Every day now brings more COVID-19 patients. When we are not taking care of them, we are reading COVID-19 literature, listening to COVID-19 podcasts, writing COVID-19 protocols, and trying to avoid COVID-19 politics.

Lately, some days are worse than others. Some of us are convinced that surely by now, we have been asymptomatically infected and since recovered. Or perhaps that tension headache from the exhaustion of constant vigilance or that seasonal allergy cough is proof we have COVID-19 right now.

Fed up with this our new normal. Waiting for the surge. Frustrated with not having a magic pill to offer. Wondering how much longer we can keep ourselves mentally and emotionally intact. The strain of it all.

It is appalling that we are using garbage bags for protective gowns in the United States. Physicians being fired for raising the alarm over the lack of PPE. Hospitals placing gag orders on health care workers. Residents being put into unfair and unsafe positions. If we fall gravely ill or die from COVID-19 because of our profession, to what purpose? The health care system thinks physicians are expendable. But we are not.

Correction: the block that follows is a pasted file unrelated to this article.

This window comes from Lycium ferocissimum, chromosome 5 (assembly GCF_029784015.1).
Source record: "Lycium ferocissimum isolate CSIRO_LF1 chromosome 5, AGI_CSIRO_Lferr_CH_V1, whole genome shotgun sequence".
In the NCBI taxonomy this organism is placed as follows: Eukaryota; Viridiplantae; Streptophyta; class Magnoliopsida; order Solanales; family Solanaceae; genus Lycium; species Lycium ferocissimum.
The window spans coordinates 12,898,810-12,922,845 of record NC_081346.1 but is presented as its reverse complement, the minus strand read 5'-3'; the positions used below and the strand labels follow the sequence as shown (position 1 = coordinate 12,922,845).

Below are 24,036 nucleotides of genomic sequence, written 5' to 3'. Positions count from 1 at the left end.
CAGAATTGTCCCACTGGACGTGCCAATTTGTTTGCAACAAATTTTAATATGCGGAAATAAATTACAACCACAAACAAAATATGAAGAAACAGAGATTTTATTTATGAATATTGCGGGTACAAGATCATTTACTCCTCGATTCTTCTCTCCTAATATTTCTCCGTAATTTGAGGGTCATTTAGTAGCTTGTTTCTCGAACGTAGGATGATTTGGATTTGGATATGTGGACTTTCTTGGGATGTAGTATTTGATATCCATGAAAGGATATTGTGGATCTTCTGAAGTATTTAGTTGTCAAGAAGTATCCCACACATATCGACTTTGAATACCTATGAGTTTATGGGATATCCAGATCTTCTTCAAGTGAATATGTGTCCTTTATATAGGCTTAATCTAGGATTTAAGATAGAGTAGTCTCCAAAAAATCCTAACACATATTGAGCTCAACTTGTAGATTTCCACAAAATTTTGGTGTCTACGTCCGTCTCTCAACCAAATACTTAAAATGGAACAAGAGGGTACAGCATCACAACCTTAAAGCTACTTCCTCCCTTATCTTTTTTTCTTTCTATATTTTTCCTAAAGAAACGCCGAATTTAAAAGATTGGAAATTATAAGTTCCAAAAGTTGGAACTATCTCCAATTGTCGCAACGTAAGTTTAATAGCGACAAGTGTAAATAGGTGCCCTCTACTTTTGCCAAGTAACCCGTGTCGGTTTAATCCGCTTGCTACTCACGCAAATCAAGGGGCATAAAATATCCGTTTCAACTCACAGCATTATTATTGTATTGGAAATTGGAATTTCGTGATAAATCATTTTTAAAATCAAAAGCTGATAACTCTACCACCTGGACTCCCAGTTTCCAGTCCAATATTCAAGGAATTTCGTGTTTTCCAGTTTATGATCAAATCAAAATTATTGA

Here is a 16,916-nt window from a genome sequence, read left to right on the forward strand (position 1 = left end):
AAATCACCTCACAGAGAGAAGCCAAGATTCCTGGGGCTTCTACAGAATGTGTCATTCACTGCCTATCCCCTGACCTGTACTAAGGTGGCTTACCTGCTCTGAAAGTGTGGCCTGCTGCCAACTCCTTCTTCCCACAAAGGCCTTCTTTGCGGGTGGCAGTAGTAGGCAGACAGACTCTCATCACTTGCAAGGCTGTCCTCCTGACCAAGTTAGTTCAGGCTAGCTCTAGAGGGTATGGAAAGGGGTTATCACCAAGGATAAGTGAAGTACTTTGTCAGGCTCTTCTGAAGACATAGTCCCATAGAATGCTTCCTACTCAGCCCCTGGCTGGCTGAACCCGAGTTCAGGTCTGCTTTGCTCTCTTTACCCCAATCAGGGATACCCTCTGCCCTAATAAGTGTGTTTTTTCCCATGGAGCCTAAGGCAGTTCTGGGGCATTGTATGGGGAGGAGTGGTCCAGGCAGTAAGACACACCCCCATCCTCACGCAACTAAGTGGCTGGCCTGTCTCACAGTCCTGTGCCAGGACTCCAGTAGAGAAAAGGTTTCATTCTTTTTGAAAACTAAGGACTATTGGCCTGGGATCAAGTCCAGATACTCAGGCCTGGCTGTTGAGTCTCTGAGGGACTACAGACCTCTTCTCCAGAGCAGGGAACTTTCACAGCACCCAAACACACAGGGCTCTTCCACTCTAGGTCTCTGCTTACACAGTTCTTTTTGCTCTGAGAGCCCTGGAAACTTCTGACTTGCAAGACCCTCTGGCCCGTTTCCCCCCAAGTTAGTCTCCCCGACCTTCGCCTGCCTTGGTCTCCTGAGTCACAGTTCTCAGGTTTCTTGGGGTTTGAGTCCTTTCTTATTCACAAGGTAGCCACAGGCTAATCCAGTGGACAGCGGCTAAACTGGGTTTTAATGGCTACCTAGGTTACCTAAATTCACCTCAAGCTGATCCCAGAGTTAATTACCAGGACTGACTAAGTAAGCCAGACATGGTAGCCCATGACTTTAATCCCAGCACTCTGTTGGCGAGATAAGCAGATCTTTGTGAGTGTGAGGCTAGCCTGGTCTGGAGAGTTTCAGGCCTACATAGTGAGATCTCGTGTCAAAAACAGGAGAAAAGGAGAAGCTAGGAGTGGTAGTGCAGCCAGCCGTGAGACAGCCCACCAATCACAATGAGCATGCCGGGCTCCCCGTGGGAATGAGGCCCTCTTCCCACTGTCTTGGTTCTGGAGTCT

Fear? We all have it. It remains unconscionable that we have to crowd-source our own PPE or reuse the one mask we were assigned a month ago. But here we are. Showing up.  Leaving fear and frustration at the door. Signing up for extra hours at no additional pay or for less because our hospitals say they feel the crunch of the lockdown.

We have to believe we are strong.  To not take the despair of patients home. To ignore the reports of people not social distancing, threatening sooner or later to be patients in our COVID-19 units. Now more than ever, we must show compassion to each other for we are in this together.

Gloria K. Aggrey is an infectious disease physician who blogs at Vexing Microbes. She can be reached on Twitter @gaggreymd.

Image credit: Shutterstock.com